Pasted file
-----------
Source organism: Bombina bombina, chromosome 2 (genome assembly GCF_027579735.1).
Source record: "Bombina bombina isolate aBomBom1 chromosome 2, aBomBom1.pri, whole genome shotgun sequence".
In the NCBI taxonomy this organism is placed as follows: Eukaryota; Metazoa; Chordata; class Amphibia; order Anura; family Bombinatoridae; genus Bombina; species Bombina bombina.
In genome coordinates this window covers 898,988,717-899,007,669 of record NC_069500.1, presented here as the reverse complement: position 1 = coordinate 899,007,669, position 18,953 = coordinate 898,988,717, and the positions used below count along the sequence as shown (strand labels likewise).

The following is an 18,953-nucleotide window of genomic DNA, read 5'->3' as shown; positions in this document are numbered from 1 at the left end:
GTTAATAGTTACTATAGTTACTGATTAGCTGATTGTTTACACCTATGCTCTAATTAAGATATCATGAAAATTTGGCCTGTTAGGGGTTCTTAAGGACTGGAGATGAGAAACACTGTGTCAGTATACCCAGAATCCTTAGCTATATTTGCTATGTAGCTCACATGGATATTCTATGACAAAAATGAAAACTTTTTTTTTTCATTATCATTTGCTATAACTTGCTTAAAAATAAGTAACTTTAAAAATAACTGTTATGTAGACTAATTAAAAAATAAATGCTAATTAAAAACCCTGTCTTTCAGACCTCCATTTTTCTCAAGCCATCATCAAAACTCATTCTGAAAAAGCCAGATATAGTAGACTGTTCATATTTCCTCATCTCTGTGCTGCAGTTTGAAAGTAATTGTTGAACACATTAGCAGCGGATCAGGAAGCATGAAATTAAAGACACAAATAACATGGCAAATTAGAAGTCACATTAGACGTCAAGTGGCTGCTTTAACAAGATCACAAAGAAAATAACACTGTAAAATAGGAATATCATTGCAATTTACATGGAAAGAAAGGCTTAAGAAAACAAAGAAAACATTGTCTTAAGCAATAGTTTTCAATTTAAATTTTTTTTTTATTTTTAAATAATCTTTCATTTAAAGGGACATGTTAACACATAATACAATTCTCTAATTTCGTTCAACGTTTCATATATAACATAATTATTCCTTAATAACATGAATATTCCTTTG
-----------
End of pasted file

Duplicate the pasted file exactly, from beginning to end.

Source organism: Bombina bombina, chromosome 2 (genome assembly GCF_027579735.1).
Source record: "Bombina bombina isolate aBomBom1 chromosome 2, aBomBom1.pri, whole genome shotgun sequence".
In the NCBI taxonomy this organism is placed as follows: Eukaryota; Metazoa; Chordata; class Amphibia; order Anura; family Bombinatoridae; genus Bombina; species Bombina bombina.
In genome coordinates this window covers 898,988,717-899,007,669 of record NC_069500.1, presented here as the reverse complement: position 1 = coordinate 899,007,669, position 18,953 = coordinate 898,988,717, and the positions used below count along the sequence as shown (strand labels likewise).

The following is an 18,953-nucleotide window of genomic DNA, read 5'->3' as shown; positions in this document are numbered from 1 at the left end:
GTTAATAGTTACTATAGTTACTGATTAGCTGATTGTTTACACCTATGCTCTAATTAAGATATCATGAAAATTTGGCCTGTTAGGGGTTCTTAAGGACTGGAGATGAGAAACACTGTGTCAGTATACCCAGAATCCTTAGCTATATTTGCTATGTAGCTCACATGGATATTCTATGACAAAAATGAAAACTTTTTTTTTTCATTATCATTTGCTATAACTTGCTTAAAAATAAGTAACTTTAAAAATAACTGTTATGTAGACTAATTAAAAAATAAATGCTAATTAAAAACCCTGTCTTTCAGACCTCCATTTTTCTCAAGCCATCATCAAAACTCATTCTGAAAAAGCCAGATATAGTAGACTGTTCATATTTCCTCATCTCTGTGCTGCAGTTTGAAAGTAATTGTTGAACACATTAGCAGCGGATCAGGAAGCATGAAATTAAAGACACAAATAACATGGCAAATTAGAAGTCACATTAGACGTCAAGTGGCTGCTTTAACAAGATCACAAAGAAAATAACACTGTAAAATAGGAATATCATTGCAATTTACATGGAAAGAAAGGCTTAAGAAAACAAAGAAAACATTGTCTTAAGCAATAGTTTTCAATTTAAATTTTTTTTTTATTTTTAAATAATCTTTCATTTAAAGGGACATGTTAACACATAATACAATTCTCTAATTTCGTTCAACGTTTCATATATAACATAATTATTCCTTAATAACATGAATATTCCTTTG